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Hundreds turn out for London's first transgender equality march
Large crowds turned out for London's first Trans+ Liberation March over the weekend, with more than 1,500 reportedly joining the demonstration.
According to the BBC, organizer Lucia Blayke described the display as "absolutely incredible and overwhelming," adding that the massive turnout had not not expected.
"The sun's out and the sky's blue, if you look at everyone's faces it's just big smiles," Blayke said. "For trans people it's a lot different being out in public. Usually we're scared, we're having things shouted at us, we're humiliated and just really embarrassed."
"Social interactions aren't usually that relaxing so today is all about being together in public and keeping each other safe and uplifted," she continued.
The inaugural march ran from London's Hyde Park Corner to Soho Square and ended with a series of speeches.
London Trans+ Pride, which organized the march, describes itself as a grassroots event unaffiliated with Pride in London. It says it is focused on creating space for London's "trans, non-binary, intersex and gender nonconforming community to come together and celebrate our identities."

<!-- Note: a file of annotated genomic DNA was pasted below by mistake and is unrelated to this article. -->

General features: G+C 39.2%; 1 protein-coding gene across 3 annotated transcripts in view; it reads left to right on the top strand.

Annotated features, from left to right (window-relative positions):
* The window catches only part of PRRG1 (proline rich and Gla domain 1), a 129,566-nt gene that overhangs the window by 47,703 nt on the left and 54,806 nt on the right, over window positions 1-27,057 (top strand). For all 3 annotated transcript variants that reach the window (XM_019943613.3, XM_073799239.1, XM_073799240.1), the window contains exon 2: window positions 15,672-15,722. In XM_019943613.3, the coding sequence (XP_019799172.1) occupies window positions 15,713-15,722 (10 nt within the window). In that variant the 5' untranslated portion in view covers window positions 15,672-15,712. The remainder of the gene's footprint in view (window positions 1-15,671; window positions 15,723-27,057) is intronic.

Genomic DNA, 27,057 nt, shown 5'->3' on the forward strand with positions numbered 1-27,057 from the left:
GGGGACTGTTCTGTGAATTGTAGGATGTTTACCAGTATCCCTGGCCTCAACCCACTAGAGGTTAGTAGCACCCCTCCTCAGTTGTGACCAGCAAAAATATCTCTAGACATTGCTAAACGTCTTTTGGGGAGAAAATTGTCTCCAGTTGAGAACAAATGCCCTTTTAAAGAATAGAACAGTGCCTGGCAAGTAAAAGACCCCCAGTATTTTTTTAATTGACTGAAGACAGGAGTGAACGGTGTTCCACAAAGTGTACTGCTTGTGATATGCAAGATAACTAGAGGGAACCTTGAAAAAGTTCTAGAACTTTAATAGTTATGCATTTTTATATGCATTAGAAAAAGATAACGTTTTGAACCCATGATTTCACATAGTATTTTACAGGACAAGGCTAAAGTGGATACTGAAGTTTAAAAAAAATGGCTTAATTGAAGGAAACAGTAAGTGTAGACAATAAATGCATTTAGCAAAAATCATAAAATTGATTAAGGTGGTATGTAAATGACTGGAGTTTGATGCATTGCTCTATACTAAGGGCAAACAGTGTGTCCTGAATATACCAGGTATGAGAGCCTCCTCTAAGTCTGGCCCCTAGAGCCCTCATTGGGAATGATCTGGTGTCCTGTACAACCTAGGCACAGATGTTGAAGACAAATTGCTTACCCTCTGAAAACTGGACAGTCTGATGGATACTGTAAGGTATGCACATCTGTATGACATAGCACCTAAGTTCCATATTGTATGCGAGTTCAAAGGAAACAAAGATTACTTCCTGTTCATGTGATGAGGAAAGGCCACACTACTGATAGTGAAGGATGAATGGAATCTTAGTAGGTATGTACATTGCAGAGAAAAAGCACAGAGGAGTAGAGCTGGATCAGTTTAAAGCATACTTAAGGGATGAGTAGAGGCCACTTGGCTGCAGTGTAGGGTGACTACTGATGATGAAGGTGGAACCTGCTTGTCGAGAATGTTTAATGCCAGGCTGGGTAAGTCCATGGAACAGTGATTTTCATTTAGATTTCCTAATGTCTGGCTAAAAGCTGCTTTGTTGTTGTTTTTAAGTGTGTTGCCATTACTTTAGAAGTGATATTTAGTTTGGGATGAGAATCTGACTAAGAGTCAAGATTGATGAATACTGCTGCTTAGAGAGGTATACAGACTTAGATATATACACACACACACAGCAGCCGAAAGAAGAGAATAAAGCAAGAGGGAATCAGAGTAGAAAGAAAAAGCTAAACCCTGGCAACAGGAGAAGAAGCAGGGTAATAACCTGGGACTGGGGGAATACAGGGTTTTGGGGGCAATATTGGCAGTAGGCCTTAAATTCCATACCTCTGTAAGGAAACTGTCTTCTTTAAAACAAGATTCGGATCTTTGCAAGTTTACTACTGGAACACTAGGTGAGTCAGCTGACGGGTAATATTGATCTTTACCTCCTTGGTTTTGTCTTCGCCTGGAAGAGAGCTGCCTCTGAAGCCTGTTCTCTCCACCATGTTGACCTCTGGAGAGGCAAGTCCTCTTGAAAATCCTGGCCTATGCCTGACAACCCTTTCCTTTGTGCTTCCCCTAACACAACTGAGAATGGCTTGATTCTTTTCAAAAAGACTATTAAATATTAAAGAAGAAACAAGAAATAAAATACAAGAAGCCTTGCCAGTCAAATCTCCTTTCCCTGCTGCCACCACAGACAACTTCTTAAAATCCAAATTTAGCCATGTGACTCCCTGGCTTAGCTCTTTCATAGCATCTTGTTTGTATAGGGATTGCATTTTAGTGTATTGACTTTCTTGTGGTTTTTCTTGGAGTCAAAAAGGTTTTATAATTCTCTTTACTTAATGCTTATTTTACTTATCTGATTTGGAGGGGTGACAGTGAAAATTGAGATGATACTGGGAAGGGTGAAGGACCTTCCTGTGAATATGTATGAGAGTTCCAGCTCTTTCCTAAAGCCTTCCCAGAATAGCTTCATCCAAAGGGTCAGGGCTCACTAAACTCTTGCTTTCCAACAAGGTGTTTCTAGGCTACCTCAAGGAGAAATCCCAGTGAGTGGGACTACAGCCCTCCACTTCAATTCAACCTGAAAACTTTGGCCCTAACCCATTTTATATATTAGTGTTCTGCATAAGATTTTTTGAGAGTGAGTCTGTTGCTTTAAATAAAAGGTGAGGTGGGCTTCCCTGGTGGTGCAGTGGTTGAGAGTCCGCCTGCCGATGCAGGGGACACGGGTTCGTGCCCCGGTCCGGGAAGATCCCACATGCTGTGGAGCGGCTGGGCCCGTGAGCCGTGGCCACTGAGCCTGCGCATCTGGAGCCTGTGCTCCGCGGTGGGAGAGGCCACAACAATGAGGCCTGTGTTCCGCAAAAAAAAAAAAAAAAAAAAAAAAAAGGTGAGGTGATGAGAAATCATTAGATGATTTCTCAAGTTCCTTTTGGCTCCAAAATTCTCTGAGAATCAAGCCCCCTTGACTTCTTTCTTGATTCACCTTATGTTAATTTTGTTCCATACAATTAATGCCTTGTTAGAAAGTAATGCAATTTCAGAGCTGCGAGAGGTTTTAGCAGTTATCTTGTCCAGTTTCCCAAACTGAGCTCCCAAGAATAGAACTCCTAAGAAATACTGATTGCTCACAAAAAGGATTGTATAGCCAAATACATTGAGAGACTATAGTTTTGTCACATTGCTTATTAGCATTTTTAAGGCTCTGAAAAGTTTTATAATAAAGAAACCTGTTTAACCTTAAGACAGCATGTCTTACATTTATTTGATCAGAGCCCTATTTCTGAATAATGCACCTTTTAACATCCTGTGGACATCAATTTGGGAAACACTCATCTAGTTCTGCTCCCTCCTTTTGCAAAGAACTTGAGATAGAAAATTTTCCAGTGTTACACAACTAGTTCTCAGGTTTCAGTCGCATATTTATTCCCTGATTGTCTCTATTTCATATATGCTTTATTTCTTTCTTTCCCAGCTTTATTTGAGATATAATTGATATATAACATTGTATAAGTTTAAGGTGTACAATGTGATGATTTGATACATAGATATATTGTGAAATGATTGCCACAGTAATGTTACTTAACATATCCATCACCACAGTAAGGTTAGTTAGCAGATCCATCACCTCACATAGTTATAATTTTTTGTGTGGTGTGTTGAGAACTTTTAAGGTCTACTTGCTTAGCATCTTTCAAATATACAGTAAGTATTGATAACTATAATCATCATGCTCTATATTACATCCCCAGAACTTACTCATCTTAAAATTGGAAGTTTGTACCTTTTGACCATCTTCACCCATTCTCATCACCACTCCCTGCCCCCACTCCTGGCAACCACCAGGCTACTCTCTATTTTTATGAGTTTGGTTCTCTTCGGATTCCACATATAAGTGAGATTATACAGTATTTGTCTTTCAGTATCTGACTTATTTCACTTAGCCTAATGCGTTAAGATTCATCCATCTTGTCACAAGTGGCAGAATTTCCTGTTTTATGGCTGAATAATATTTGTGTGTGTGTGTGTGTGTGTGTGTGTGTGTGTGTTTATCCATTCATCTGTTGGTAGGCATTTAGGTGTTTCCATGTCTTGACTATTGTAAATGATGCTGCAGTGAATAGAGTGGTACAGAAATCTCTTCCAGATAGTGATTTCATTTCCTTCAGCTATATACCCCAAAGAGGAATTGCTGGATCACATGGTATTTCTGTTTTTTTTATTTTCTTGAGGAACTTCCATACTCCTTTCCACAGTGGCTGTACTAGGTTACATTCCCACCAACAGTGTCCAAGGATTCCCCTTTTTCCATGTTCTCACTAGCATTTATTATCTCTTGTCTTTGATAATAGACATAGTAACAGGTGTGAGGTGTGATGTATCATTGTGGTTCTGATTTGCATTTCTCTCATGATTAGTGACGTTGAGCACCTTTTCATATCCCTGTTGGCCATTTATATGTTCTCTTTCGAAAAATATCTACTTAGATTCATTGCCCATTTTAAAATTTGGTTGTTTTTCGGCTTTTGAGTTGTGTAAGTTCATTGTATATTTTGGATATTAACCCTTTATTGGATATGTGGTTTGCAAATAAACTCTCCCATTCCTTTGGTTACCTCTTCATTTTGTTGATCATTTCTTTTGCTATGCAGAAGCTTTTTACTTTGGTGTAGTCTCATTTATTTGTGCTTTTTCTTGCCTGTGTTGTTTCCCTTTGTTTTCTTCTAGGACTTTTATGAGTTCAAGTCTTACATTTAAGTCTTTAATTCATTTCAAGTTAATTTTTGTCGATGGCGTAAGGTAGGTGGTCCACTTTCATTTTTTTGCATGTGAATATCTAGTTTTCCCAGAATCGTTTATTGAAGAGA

Organizers said the march was both a celebration of the community as well as a protest against a lack of rights.
Jamie Windust, a participant in the Trans+ Liberation March, told NBC News the event was "euphoric."
"We were all in unison and had such a collective strength," Windust said. "We were able to exist and not have the loneliness or isolation that we often do when we walk the streets alone."
The march comes after police data reported earlier this year showed hate crimes against the transgender community across the U.K. were up 81 percent.
Organizers said they hope more cities across the world follow in their footsteps and plan similar events.